# 随机算法 (Fall 2011)/Electrical Network

An undirected graph ${\displaystyle G=(V,E)}$ is called an electrical network, if

1. Every edge ${\displaystyle e=\{u,v\}}$ is associated with resistance ${\displaystyle R_{uv}}$.
2. The flow of current and the voltage at each vertex in the network follows Kirchhoff's Law and Ohm's Law.

In the following, we use ${\displaystyle C_{uv}}$ to denote the current flow from ${\displaystyle u}$ to ${\displaystyle v}$, ${\displaystyle V_{u}}$ to denote the voltage at vertex ${\displaystyle u}$, ${\displaystyle \phi _{uv}}$ to denote the difference of voltage between ${\displaystyle u}$ and ${\displaystyle v}$, i.e. ${\displaystyle \phi _{uv}=V_{u}-V_{v}}$.

• Kirchhoff's Law: For every vertex ${\displaystyle v}$, the sum of currents entering ${\displaystyle v}$ is equal to the the sum of currents leaving ${\displaystyle v}$.
• Ohm's Law: For every edge ${\displaystyle e=\{u,v\}}$ in the graph, the currents across ${\displaystyle e}$ is equal to the difference of voltage between ${\displaystyle u}$ and ${\displaystyle v}$ over the resistance of ${\displaystyle e}$, i.e. ${\displaystyle C_{uv}={\frac {\phi _{uv}}{R_{uv}}}}$.
 Definition (Effective Resistance) Let ${\displaystyle u,v\in V}$, the effective resistance ${\displaystyle R(u,v)}$ between ${\displaystyle u}$ and ${\displaystyle v}$ is defined to be the voltage difference between ${\displaystyle u}$ and ${\displaystyle v}$ while one unit current is injected into ${\displaystyle u}$ and removed from ${\displaystyle v}$.

Now we use the idea of electrical network to analyze the cover time of random walk. Consider an undirected graph ${\displaystyle G=(V,E)}$, we construct an electrical network whose underlying graph is ${\displaystyle G}$ and ${\displaystyle R_{e}=1}$ for every ${\displaystyle e\in E}$. If we inject ${\displaystyle d(w)}$ units of currents into each vertex ${\displaystyle w\in V}$ and remove all the ${\displaystyle 2|E|}$ units of currents from ${\displaystyle v}$, where ${\displaystyle d(w)}$ is the degree of ${\displaystyle w}$ in ${\displaystyle G}$, then

 Lemma For every ${\displaystyle u,v\in V}$ ${\displaystyle \phi _{uv}=H_{uv}}$
Proof.
 We first compute ${\displaystyle H_{uv}}$, consider one step of random walk, we have {\displaystyle {\begin{aligned}H_{uv}&=\sum _{\{x,u\}\in E}{\frac {1}{d(u)}}(1+H_{xv})\\&=1+{\frac {1}{d(u)}}\sum _{\{x,u\}\in E}H_{xv}\qquad (*)\end{aligned}}} On the other hand, {\displaystyle {\begin{aligned}d(u)&=\sum _{\{u,x\}\in E}C_{ux}\\&=\sum _{\{u,x\}\in E}\phi _{ux}\\&=\sum _{\{u,x\}\in E}(\phi _{uv}-\phi _{xv})\\&=d(u)\phi _{uv}-\sum _{\{u,x\}\in E}\phi _{xv}\end{aligned}}} The first and third equality follows from Kirchhoff's law and the second equality follows from Ohm's law. Thus ${\displaystyle \phi _{uv}=1+{\frac {1}{d(u)}}\sum _{\{u,x\}\in E}\phi _{xv}\qquad (**)}$ The Equation (*) and Equation (**) are both linear systems with unique solution, thus ${\displaystyle H_{uv}=\phi _{uv}}$.
${\displaystyle \square }$
 Theorem (Chandra-Raghavan-Ruzzo-Smolensky-Tiwari 1989) Let ${\displaystyle u,v\in V}$, then ${\displaystyle H_{uv}+H_{vu}=2|E|\cdot R(u,v)}$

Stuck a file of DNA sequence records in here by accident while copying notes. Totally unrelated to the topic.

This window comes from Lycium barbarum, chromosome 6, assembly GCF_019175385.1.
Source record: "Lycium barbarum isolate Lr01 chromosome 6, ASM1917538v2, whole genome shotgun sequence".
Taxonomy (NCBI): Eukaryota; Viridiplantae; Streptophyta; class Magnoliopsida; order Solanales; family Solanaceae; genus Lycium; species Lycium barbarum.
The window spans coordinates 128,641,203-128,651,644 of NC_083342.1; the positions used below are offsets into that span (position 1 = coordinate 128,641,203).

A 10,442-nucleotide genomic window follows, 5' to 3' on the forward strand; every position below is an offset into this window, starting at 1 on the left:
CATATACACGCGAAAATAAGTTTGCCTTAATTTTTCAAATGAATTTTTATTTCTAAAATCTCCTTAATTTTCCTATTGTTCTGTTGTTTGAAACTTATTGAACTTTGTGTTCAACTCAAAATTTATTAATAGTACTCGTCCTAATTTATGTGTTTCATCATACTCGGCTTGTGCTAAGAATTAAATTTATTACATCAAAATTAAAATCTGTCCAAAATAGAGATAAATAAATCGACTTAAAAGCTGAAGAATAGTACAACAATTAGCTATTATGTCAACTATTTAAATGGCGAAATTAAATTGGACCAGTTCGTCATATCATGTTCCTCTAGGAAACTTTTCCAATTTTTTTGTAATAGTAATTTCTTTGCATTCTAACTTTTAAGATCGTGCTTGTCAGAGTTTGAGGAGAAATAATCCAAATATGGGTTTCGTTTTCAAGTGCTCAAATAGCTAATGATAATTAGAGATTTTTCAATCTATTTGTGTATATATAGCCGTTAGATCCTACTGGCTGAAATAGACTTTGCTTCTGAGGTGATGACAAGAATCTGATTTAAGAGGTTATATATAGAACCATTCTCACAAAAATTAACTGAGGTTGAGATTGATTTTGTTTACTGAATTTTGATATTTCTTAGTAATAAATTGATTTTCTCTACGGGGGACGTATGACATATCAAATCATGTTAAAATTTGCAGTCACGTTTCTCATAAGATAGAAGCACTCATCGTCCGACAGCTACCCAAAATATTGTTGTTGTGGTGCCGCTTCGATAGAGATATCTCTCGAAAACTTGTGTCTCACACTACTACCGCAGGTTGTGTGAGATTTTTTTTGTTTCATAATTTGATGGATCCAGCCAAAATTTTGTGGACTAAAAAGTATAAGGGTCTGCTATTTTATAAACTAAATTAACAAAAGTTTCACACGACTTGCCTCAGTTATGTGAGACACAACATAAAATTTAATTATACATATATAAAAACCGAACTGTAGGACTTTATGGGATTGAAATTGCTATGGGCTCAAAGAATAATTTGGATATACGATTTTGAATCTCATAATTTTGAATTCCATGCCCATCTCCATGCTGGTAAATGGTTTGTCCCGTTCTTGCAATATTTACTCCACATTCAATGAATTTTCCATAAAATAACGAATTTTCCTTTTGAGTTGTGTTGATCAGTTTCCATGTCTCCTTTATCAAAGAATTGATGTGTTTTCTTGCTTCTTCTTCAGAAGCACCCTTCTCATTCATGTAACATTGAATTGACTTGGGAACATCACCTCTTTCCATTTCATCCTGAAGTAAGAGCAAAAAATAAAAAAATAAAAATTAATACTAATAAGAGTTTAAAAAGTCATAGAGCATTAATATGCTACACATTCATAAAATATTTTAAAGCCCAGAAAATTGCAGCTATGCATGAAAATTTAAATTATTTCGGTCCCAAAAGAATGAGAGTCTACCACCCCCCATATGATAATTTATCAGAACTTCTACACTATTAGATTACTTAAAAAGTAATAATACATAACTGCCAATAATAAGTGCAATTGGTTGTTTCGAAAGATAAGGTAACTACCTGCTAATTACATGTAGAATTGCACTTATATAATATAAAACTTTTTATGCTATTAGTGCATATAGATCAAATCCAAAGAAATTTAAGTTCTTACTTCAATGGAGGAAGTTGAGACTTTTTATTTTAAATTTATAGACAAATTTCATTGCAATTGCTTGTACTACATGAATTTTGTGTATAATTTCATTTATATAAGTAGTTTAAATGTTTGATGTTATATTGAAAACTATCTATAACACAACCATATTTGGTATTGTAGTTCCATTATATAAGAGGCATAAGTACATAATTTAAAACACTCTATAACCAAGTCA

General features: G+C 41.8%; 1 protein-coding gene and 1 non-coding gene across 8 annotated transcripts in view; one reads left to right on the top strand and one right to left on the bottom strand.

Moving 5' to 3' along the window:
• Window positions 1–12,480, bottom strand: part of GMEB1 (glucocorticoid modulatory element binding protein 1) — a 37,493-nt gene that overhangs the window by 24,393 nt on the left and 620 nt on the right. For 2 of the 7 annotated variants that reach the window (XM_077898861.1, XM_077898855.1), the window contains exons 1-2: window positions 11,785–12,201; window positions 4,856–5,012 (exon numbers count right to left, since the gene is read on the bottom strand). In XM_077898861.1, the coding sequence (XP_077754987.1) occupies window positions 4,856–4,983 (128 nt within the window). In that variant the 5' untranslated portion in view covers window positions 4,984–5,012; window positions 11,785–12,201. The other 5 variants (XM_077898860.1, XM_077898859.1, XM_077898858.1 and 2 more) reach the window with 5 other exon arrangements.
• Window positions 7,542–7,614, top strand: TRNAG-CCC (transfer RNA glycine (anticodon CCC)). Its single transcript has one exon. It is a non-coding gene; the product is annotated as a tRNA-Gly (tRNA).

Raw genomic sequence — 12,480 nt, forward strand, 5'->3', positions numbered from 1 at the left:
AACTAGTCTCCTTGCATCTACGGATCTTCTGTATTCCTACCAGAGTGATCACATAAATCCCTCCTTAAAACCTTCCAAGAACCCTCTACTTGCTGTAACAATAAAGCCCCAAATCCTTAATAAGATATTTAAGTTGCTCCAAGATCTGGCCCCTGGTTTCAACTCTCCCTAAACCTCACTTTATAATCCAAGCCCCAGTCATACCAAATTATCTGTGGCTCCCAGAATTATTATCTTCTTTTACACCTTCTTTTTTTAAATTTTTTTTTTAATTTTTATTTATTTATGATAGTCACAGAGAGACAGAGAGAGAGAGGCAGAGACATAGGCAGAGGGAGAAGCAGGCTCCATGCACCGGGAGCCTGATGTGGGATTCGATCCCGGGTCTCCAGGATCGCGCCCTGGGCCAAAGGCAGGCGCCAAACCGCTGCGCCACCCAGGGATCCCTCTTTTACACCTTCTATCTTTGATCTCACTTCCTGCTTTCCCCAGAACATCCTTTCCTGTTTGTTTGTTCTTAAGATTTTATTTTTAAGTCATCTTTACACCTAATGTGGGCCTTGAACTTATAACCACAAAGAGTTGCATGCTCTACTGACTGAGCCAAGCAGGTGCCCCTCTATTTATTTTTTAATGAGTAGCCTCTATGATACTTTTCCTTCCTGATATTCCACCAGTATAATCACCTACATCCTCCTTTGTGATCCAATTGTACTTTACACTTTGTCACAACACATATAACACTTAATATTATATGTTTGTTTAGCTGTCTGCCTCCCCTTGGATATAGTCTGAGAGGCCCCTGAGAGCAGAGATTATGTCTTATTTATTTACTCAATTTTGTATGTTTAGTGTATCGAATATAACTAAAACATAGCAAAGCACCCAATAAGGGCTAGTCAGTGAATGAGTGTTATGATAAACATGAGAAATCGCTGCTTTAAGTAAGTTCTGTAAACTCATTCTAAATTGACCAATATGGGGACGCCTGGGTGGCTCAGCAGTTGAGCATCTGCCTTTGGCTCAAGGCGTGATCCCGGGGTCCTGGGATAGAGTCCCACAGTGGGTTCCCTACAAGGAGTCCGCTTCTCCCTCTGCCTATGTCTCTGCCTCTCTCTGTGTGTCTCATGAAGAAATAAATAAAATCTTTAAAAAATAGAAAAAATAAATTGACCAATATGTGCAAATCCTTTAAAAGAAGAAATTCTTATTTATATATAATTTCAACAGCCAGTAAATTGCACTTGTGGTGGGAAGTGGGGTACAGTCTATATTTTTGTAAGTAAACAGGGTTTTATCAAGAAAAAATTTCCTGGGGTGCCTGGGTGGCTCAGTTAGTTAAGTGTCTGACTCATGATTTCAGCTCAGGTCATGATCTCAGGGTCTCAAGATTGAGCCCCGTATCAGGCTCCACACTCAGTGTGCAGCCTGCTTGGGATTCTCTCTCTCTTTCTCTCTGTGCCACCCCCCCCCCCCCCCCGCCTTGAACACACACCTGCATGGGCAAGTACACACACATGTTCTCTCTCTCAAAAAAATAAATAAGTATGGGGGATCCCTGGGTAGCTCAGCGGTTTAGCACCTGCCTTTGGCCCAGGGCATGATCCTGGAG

Proof.
 We now construct four electrical networks ${\displaystyle A,B,C,D}$ with underlying graph ${\displaystyle G}$. First, we inject ${\displaystyle d(w)}$ units of currents into each vertex ${\displaystyle w}$ and remove ${\displaystyle 2|E|}$ units of currents from ${\displaystyle v}$. Let ${\displaystyle A}$ denote this electrical network, then by the above lemma, we have ${\displaystyle H_{uv}=\phi _{uv}^{A}}$. Similarly, if we inject ${\displaystyle d(w)}$ units of currents into every vertex ${\displaystyle w}$, remove ${\displaystyle 2|E|}$ units of currents from ${\displaystyle u}$ and denote this electrical network by ${\displaystyle B}$, then ${\displaystyle H_{vu}=\phi _{vu}^{B}}$. Now we change the direction of all the currents in ${\displaystyle B}$, that is, ${\displaystyle 2|E|}$ units of currents are injected into ${\displaystyle u}$ and ${\displaystyle d(w)}$ units of currents are removed from every vertex ${\displaystyle w}$. In this electrical network ${\displaystyle C}$, ${\displaystyle H_{vu}=\phi _{uv}^{C}}$. Since electrical networks are linear system, we can super-pose ${\displaystyle A}$ and ${\displaystyle C}$ (summing up the voltage and currents on corresponding vertices and edges) and let the resulting electrical network be ${\displaystyle D}$. Then ${\displaystyle D}$ is an electrical network such that ${\displaystyle 2|E|}$ units of currents are injected into ${\displaystyle u}$ and ${\displaystyle 2|E|}$ units of currents are removed form ${\displaystyle v}$. Furthermore, ${\displaystyle H_{uv}+H_{vu}=\phi _{uv}^{D}}$ and thus by Ohm's law, ${\displaystyle H_{uv}+H_{vu}=2|E|\cdot R(u,v)}$.
${\displaystyle \square }$

Armed with this theorem, we can now give a better estimation of the cover time of random walk. Let ${\displaystyle T}$ be a spanning tree of ${\displaystyle G}$, and ${\displaystyle u=v_{1}\to v_{2}\to \ldots \to v_{2n}=u}$ be an Euler tour of ${\displaystyle T}$, then

${\displaystyle C_{u}\leq \sum _{i=1}^{2n-1}H_{v_{i}v_{i+1}}=\sum _{\{u,v\}\in T}(H_{uv}+H_{vu})\leq 2mn}$